Sorry, Batman is Busy
Ian Hellström | 10 May 2021 | 9 min read
The Riddler is back in town and no one can deploy a single machine learning model. Throwing more resources at the problem won’t solve anything and Commissioner Gordon knows it. There is only one man who can save Gotham from the pitfalls of perennial productionless prototypes: Batman!
“Sorry, Batman is busy,” Alfred informs Commissioner Gordon.
That’s right. Batman is busy. Busy being fictional.
Success of machine learning lies in its operationalization: it is where companies can see any sustained returns on investments, but it also happens to be where the majority of initiatives fail. Reported figures for failure rates lie in the region of 85% to 87%, or roughly 9 out of 10. This is in line with failure rates of data transformation projects. Model deployment issues are a barrier to adoption to more than a quarter of companies. And only one in ten companies reports significant pay-offs from machine learning.
What’s stopping companies? GOTHAM!
When it comes to the operationalization of machine learning models, there are six (5 + 1) traps that companies can learn to spot and subsequently avoid:
- Governance (or the lack thereof)
- Operationalization as an afterthought
- Technology as a universal solution
- Hiring practices
Every time the Riddler is caught by the dynamic duo and put back in prison, he somehow manages to escape to terrorize Gotham City again and again.
While it offers a great prompt to another episode, it is a common enough pattern in business worth mentioning: dealing with symptoms instead of the cause. Issues related to data fall squarely into that category. Especially when issues are dealt with as one-offs.
Data quality is by far the most important and most overlooked aspect of machine learning. It must be assessed along several dimensions:
Please check the accompanying post with more details on each of these dimensions.
You bought the tech, you brought in the talent, now you just lean back and wait for the magic to happen. Only nothing happens.
The essence of the operationalization as an afterthought trap is the misguided belief that a Jupyter notebook on a data scientist’s laptop is a solid enough foundation for a production-grade solution.
To deploy a machine learning model to production repeatedly, you need:
- ML: the model and all relevant features
- DevOps: the ability to automatically test and deploy software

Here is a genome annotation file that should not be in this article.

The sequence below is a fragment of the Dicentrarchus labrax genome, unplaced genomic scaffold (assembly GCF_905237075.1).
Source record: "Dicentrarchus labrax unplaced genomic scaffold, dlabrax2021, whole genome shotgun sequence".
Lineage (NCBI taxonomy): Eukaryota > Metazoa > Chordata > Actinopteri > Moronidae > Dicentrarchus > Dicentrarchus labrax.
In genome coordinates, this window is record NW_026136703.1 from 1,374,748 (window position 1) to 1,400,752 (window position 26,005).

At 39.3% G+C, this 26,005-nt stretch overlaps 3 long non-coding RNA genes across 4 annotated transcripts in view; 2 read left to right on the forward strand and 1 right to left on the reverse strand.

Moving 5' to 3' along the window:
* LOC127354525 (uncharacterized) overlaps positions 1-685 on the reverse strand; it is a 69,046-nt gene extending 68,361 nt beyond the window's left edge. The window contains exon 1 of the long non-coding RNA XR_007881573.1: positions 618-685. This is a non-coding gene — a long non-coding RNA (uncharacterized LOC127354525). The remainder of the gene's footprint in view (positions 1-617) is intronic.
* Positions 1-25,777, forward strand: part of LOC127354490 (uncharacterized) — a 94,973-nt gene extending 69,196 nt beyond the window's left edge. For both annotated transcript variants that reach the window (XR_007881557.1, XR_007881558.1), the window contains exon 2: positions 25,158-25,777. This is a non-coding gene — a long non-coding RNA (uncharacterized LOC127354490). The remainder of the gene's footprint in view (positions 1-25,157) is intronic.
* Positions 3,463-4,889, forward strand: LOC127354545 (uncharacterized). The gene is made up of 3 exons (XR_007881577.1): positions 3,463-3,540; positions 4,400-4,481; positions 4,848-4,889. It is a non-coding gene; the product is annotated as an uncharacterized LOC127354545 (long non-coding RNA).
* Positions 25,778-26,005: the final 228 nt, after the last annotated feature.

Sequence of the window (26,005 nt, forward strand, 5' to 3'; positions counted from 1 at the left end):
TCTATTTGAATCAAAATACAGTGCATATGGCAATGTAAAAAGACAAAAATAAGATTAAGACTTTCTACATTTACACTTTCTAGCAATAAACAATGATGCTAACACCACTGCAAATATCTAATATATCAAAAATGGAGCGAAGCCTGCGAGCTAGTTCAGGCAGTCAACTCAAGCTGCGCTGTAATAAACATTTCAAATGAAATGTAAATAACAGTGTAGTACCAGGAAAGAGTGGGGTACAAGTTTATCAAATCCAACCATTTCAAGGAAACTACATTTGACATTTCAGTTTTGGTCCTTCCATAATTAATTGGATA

- MLOps (or ModelOps): the ability to automatically test and deploy entire reproducible machine learning pipelines replete with orchestration and model performance management
- DataOps: the ability to automatically check, version, and annotate data sets, deploy entire data pipelines with orchestration, and manage schemas
As Google already noted in 2014, a production machine learning system consists of at least 95% glue code; at most 5% of any production ML system consists of the model code. The model itself is but a small circuit in a much larger Batcomputer.
It is why I advocate for the combination of DataOps and MLOps: D/MLOps. Machine learning without data is useless: data can exist without machine learning, but machine learning without data is impossible.
The problem therefore is not so much that data scientists cannot operationalize models, it is that companies hire data scientists with the expectation that it’s a trivial matter, whereas the operationalization is anything but.
There are three options to move forward:
- Introduce a hard split between science and engineering with the requisite handovers from data engineering to data science and data science to machine learning engineering. I do not recommend this approach, as we shall come back to its consequences in the M of GOTHAM: management.
- Train data and/or machine learning engineers to build models. More on that when we hit the H of GOTHAM: hiring practices.
- Give data scientists the tools to deploy production-grade pipelines for training, tuning, and deploying. That requires data science-friendly technologies that go from data science all the way up to D/MLOps through DevOps, MLOps, and DataOps.
However, even with data governance and data science-friendly tools for operations, companies are still liable to four additional stumbling blocks within the operationalization as an afterthought trap.
Measure before and after in terms of business metrics, not model performance metrics. Model performance metrics rarely map one-to-one to KPIs. Tweaks to a model that aim to eke out the last drop of performance may go to waste outside of the lab. Unless what happens in the lab also applies to real life, it’s a waste of effort.